• “Play it Again, Sam” (1972) . Wooing Diane Keaton, Woody shops for candles for a romantic dinner. Humphrey Bogart’s ghost appears and stops him from mistakenly buying yahrzeit (memorial) candles: “Don’t buy those candles, stupid — they’re for a Jewish holiday.”
  • Love And Death“. (1975).  Young Woody Allen asks Father Nikolai about Jews. The Russian Orthodox priest shows him sketches of Jews: “The Russian Jew has horns; the German Jew has stripes.” A very subtle poke at Jewish inter-ethnic rivalry.
  • “Annie Hall” (1977). One of the classic Jewish scenes in American cinema. Alvy Singer visits Annie’s family in Wisconsin. He imagines that Annie’s grandmother sees him as a Hasidic rabbi — a satiric reflection on how Jews imagine gentiles imagining Jews.
  • Manhattan (1979). Isaac (Woody Allen) declares his love to (the far too young), Mariel Hemingway:” You’re God’s answer to Job…”
  • Zelig (1983). Leonard Zelig is a human chameleon, taking on the identity of anyone who happens to be around him. It is a parable about assimilation — the Jew as compulsive imitator.
  • “Crimes and Misdemeanors” (1989). The main character is named Judah; a rabbi is losing his sight, and there is a flashback scene at a seder. “Crimes and Misdemeanors” is considered one of the most “Jewish” films in contemporary cinema.

Woody Allen’s essays are even more Jewish.

In his collection Without Feathers, there is “Hassidic [sic] Tales, with a Guide to Their Interpretation by the Noted Scholar.” It is a satire on Hasidic stories, but it is an affectionate satire. It is clear that Woody has actually read those tales, perhaps in the version made famous by Martin Buber.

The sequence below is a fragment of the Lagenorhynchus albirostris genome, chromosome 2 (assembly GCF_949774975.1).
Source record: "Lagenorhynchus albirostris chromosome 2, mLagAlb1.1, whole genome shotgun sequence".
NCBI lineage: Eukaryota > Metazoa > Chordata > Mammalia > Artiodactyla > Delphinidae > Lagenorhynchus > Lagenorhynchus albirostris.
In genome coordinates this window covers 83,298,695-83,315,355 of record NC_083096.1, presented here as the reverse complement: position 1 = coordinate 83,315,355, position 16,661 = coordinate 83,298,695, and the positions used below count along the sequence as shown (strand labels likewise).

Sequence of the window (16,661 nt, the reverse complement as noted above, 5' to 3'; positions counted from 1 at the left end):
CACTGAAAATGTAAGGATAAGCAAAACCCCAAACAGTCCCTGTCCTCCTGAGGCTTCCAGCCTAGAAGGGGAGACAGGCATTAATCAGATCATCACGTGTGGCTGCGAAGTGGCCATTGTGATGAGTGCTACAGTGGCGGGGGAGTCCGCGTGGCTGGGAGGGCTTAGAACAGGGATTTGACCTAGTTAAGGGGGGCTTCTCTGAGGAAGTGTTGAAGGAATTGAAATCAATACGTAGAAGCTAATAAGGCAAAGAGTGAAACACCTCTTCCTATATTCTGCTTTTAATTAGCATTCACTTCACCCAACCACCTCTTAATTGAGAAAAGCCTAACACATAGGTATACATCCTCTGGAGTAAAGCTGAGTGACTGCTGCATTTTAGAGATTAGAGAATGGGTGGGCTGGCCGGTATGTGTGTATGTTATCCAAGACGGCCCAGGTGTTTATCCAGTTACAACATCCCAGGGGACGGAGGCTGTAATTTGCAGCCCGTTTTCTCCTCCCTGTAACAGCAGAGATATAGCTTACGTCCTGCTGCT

Or, “The Scrolls.” These are parodies on biblical tales, but again — loving parodies. Woody’s re-telling of the akedah (the binding of Isaac) has God castigating Abraham: “Some men will follow any order no matter how asinine as long as it comes from a resonant, well-modulated voice.” It is a great midrash.

Woody Allen’s nightclub routines are deeply Jewish. A Jewish couple, the Berkowitzes, dress up as a moose, and wind up, shot and mounted, on the wall of the restricted New York Athletic Club. A Jew successfully sells Israel Bonds to members of the KKK. A rabbi appears in a vodka ad.

Woody Allen is estranged from “official” Jewish life. But, here is the paradox: Allen fled from everything Jewish in his personal life, and yet keeps returning to Judaism as a topic for his humor.

Woody Allen’s work reflects a proud secular Jewish literary tradition. That tradition goes back to Kafka, Malamud, Bellow, and Philip Roth. His comic mishpoche (family) includes Lenny Bruce, Jerry Seinfeld, Larry David, Sarah Silverman, and Amy Schumer. It is a tradition of approach-avoidance.

On the one hand, there is the rejection of  Judaism as religion. But there is the re-invention of Jewish identity as attitude — mostly of irony and iconoclasm.

The question is: how much longer will we have a Judaism of attitude — at the expense of a Judaism as religion? Will our children and grandchildren care enough to create even that?